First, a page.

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Gastrointestinal (GI) decontamination is a highly controversial issue in medical toxicology. It can play an essential role in the initial phase of management of orally poisoned patients and frequently is the only treatment available other than routine supportive care. Unfortunately, as is true in most areas of medical toxicology, rigorous studies that demonstrate the effects of GI decontamination on clinically meaningful endpoints are difficult to find. The heterogeneity of poisoned patients demands that very large randomized studies be performed because patients who present to an emergency department (ED) typically have both unreliable histories and low-risk exposures (Chaps. 4 and 130). These factors, as well as other significant sources of bias, are often hidden in inclusion and exclusion criteria of even the best available studies. Numerous determinants contribute to the difficulties in designing and completing studies that provide sound evidence for or against a particular therapeutic option. Incontrovertible endpoints, such as complication-specific mortality, also demand exceptionally large studies because the overall morbidity and mortality of poisoned patients are quite low (Chap. 130). Whereas other endpoints, such as the length of stay in the hospital or intensive care unit (ICU), change in xenobiotic concentration, the rate of secondary complications, such as seizures or QT interval prolongation, and the need for specific treatments requiring expensive antidotes, must all be considered, these surrogate markers are not adequately rigorous and are inadequately precise measures of morbidity. In the science of decontamination investigators are also faced with the dilemma that randomizing half of a group of potentially ill patients to no decontamination is a significant ethical concern. Acetaminophen is often used both as the xenobiotic of choice in volunteer studies64,124,141,237,373 and in the evaluation of actually poisoned patients.78 However, despite its widespread use as a model, the applicability of the management approach for APAP poisoning to other ingestions is limited. It is our recommendation that decontamination should rarely be omitted unless a minimally toxic exposure has occurred.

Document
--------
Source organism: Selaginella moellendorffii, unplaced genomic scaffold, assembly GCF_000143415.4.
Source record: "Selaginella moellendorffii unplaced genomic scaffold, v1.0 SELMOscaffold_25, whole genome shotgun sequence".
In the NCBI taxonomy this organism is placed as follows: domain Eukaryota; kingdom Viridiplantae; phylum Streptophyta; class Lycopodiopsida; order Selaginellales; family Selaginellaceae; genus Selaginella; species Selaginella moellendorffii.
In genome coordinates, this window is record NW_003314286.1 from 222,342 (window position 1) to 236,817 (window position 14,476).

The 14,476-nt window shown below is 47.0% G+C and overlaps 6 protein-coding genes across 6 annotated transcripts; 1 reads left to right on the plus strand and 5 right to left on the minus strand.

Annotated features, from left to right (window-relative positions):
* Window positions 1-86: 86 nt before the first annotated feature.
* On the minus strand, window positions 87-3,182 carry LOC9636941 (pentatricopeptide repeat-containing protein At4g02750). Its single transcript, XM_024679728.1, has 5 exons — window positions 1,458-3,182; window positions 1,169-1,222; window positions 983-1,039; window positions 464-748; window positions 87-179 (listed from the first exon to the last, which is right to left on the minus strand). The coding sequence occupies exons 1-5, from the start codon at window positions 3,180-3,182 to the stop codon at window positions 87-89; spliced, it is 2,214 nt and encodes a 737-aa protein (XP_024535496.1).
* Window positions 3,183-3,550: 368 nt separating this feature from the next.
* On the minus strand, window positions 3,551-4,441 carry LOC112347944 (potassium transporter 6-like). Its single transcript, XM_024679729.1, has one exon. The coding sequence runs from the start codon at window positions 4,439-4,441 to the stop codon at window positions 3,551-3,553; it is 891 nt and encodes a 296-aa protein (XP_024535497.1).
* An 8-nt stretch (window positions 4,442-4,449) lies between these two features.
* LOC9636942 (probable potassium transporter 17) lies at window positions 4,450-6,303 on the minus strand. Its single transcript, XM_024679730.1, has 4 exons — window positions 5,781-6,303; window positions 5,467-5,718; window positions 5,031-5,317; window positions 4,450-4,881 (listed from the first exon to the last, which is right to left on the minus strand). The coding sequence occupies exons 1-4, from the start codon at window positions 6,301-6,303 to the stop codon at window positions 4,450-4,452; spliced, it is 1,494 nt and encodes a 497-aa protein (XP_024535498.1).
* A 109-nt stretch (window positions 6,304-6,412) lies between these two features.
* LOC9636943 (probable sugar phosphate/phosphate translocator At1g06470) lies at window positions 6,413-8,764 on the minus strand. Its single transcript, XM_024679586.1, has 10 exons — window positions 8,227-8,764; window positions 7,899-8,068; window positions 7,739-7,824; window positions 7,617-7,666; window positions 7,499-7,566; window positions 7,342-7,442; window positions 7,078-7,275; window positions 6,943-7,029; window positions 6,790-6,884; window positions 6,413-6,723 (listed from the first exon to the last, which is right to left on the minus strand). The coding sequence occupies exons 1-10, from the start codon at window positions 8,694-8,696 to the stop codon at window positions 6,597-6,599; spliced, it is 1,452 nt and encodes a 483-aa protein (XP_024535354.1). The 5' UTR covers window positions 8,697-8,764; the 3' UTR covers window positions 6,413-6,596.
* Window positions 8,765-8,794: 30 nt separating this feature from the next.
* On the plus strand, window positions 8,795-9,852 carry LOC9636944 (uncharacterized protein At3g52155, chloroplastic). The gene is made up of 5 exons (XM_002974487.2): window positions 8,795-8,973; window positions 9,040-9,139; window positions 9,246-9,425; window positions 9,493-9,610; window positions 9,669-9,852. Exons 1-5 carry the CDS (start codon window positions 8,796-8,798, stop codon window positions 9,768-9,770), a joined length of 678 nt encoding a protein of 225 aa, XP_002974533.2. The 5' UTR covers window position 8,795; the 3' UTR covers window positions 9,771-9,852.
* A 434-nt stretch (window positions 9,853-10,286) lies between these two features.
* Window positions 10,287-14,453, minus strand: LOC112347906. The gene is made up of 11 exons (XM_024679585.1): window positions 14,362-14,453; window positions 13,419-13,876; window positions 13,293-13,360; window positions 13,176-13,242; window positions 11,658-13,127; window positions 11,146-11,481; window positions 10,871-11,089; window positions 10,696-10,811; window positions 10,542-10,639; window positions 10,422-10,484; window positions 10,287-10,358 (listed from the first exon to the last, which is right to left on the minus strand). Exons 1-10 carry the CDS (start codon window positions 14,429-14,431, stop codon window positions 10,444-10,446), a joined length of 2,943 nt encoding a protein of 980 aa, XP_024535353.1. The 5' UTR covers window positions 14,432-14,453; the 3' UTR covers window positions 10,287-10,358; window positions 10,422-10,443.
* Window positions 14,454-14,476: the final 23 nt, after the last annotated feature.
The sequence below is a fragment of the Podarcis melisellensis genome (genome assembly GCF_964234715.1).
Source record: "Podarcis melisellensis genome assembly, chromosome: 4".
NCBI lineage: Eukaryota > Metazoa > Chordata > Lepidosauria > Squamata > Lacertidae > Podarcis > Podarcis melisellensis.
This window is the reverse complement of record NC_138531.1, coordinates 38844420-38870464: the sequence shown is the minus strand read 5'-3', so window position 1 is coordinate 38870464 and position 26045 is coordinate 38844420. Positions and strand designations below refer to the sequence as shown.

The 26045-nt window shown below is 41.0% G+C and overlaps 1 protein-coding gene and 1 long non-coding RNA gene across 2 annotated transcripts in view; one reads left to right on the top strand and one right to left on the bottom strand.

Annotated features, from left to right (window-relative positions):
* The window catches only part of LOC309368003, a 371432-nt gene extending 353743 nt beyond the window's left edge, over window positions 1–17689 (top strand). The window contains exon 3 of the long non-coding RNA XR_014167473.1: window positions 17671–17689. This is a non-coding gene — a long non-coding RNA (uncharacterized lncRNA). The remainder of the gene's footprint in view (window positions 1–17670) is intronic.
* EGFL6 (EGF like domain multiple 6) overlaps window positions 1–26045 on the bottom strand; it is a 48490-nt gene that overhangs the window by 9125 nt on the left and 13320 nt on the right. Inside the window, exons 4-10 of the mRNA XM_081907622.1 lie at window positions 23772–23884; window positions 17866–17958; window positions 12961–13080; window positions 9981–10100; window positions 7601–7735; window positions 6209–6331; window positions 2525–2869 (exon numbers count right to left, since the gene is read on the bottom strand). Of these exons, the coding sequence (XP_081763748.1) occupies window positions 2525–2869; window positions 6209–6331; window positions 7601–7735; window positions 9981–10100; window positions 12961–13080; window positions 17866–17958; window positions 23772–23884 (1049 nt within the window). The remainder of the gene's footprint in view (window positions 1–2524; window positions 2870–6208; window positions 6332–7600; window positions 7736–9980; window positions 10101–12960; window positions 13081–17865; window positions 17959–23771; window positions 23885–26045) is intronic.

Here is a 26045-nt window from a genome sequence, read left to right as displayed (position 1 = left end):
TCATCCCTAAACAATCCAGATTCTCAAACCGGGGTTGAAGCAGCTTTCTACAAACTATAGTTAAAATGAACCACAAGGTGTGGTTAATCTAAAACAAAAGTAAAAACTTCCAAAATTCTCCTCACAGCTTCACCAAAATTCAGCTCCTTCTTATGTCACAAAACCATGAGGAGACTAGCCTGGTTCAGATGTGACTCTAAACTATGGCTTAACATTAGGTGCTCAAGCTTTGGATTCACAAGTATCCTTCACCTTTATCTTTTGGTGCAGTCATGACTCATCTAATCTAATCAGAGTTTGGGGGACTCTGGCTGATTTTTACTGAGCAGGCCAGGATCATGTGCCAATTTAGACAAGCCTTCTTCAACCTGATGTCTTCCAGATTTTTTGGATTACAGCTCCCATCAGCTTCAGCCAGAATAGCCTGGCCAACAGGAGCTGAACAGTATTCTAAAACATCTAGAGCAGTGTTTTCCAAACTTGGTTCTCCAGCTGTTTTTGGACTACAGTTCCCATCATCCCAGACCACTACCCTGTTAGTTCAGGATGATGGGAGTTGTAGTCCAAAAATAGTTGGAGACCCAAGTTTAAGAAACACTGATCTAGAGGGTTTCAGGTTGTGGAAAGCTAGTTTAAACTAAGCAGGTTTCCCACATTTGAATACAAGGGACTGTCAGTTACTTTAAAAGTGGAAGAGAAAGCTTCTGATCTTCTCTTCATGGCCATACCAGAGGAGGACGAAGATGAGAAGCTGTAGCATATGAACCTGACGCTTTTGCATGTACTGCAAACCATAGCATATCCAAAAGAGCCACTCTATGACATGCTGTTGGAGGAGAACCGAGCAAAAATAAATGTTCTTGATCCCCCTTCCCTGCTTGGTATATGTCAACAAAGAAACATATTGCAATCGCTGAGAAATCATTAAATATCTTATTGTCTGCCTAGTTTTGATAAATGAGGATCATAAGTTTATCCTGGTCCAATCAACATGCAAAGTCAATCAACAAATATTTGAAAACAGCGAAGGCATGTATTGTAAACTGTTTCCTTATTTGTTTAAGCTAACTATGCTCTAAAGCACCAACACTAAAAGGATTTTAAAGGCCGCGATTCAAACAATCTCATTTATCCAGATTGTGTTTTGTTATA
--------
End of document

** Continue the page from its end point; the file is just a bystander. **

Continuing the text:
As might be suspected, no available study provides adequate guidance for the management of a patient who has definitely ingested an unknown xenobiotic at an unknown time. Fortunately, in most cases, there is some component of the history or clinical presentation, such as vital signs, physical examination, or focused diagnostic studies such as an electrocardiogram (ECG) and anion gap, that offers insight into the nature of the ingested xenobiotic (Chap. 3).

For many, the ongoing controversy or debate on GI decontamination culminated in 1997 with the publication of the position statements on activated charcoal (AC), orogastric lavage, syrup of ipecac–induced emesis, and whole-bowel irrigation (WBI) from the American Academy of Clinical Toxicology (AACT) and the European Association of Poisons Centres and Clinical Toxicologists (EAPCCT),66,186,331,351,352 and evolved toward sequentially lesser aggressive approaches after subsequent revisions.33,67,186...

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